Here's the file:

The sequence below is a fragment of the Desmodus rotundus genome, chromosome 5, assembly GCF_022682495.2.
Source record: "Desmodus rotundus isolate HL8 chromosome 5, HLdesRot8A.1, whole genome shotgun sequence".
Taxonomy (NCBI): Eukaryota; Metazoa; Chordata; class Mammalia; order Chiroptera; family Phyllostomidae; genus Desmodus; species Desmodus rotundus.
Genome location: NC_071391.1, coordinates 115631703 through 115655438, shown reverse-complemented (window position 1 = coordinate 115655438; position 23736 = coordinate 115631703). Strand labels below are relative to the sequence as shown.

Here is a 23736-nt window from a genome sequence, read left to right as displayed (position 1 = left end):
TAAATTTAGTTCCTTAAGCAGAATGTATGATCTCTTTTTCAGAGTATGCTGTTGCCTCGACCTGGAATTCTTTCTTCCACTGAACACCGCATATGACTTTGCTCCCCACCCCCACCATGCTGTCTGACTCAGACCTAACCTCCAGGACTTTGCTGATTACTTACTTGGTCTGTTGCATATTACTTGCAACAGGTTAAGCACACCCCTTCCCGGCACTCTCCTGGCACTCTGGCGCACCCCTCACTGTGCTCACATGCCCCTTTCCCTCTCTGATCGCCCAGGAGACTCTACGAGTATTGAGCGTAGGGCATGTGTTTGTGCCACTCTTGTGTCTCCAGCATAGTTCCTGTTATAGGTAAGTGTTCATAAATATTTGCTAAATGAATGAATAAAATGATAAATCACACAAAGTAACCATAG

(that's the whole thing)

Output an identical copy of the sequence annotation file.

The sequence below is a fragment of the Desmodus rotundus genome, chromosome 5, assembly GCF_022682495.2.
Source record: "Desmodus rotundus isolate HL8 chromosome 5, HLdesRot8A.1, whole genome shotgun sequence".
Taxonomy (NCBI): Eukaryota; Metazoa; Chordata; class Mammalia; order Chiroptera; family Phyllostomidae; genus Desmodus; species Desmodus rotundus.
Genome location: NC_071391.1, coordinates 115631703 through 115655438, shown reverse-complemented (window position 1 = coordinate 115655438; position 23736 = coordinate 115631703). Strand labels below are relative to the sequence as shown.

Here is a 23736-nt window from a genome sequence, read left to right as displayed (position 1 = left end):
TAAATTTAGTTCCTTAAGCAGAATGTATGATCTCTTTTTCAGAGTATGCTGTTGCCTCGACCTGGAATTCTTTCTTCCACTGAACACCGCATATGACTTTGCTCCCCACCCCCACCATGCTGTCTGACTCAGACCTAACCTCCAGGACTTTGCTGATTACTTACTTGGTCTGTTGCATATTACTTGCAACAGGTTAAGCACACCCCTTCCCGGCACTCTCCTGGCACTCTGGCGCACCCCTCACTGTGCTCACATGCCCCTTTCCCTCTCTGATCGCCCAGGAGACTCTACGAGTATTGAGCGTAGGGCATGTGTTTGTGCCACTCTTGTGTCTCCAGCATAGTTCCTGTTATAGGTAAGTGTTCATAAATATTTGCTAAATGAATGAATAAAATGATAAATCACACAAAGTAACCATAG